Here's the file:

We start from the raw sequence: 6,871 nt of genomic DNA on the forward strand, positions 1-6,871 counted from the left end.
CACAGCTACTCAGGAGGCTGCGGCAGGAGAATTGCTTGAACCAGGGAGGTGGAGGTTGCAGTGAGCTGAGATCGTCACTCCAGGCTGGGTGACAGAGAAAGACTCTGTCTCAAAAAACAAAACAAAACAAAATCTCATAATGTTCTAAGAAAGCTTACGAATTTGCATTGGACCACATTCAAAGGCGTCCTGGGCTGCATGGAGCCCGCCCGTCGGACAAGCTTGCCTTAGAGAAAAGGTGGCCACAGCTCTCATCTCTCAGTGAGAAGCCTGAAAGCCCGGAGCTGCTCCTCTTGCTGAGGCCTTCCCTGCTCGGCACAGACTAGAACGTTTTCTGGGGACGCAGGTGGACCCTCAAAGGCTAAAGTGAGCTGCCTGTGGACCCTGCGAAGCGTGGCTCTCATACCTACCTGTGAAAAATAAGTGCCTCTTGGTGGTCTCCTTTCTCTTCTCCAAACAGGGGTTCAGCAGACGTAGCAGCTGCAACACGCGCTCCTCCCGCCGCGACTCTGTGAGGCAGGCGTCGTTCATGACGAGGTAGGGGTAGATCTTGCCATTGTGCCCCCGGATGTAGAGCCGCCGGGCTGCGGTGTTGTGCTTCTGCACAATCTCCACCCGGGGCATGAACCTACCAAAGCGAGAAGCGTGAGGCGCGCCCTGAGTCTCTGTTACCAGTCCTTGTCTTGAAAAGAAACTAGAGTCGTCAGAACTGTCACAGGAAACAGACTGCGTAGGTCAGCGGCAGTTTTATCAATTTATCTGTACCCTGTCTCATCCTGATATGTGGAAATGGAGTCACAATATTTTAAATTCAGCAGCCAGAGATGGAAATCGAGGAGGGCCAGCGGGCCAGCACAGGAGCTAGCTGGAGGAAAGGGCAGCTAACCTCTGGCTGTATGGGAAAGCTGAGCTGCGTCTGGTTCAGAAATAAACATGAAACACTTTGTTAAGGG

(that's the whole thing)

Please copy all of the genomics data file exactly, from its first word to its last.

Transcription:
We start from the raw sequence: 6,871 nt of genomic DNA on the forward strand, positions 1-6,871 counted from the left end.
CACAGCTACTCAGGAGGCTGCGGCAGGAGAATTGCTTGAACCAGGGAGGTGGAGGTTGCAGTGAGCTGAGATCGTCACTCCAGGCTGGGTGACAGAGAAAGACTCTGTCTCAAAAAACAAAACAAAACAAAATCTCATAATGTTCTAAGAAAGCTTACGAATTTGCATTGGACCACATTCAAAGGCGTCCTGGGCTGCATGGAGCCCGCCCGTCGGACAAGCTTGCCTTAGAGAAAAGGTGGCCACAGCTCTCATCTCTCAGTGAGAAGCCTGAAAGCCCGGAGCTGCTCCTCTTGCTGAGGCCTTCCCTGCTCGGCACAGACTAGAACGTTTTCTGGGGACGCAGGTGGACCCTCAAAGGCTAAAGTGAGCTGCCTGTGGACCCTGCGAAGCGTGGCTCTCATACCTACCTGTGAAAAATAAGTGCCTCTTGGTGGTCTCCTTTCTCTTCTCCAAACAGGGGTTCAGCAGACGTAGCAGCTGCAACACGCGCTCCTCCCGCCGCGACTCTGTGAGGCAGGCGTCGTTCATGACGAGGTAGGGGTAGATCTTGCCATTGTGCCCCCGGATGTAGAGCCGCCGGGCTGCGGTGTTGTGCTTCTGCACAATCTCCACCCGGGGCATGAACCTACCAAAGCGAGAAGCGTGAGGCGCGCCCTGAGTCTCTGTTACCAGTCCTTGTCTTGAAAAGAAACTAGAGTCGTCAGAACTGTCACAGGAAACAGACTGCGTAGGTCAGCGGCAGTTTTATCAATTTATCTGTACCCTGTCTCATCCTGATATGTGGAAATGGAGTCACAATATTTTAAATTCAGCAGCCAGAGATGGAAATCGAGGAGGGCCAGCGGGCCAGCACAGGAGCTAGCTGGAGGAAAGGGCAGCTAACCTCTGGCTGTATGGGAAAGCTGAGCTGCGTCTGGTTCAGAAATAAACATGAAACACTTTGTTAAGGG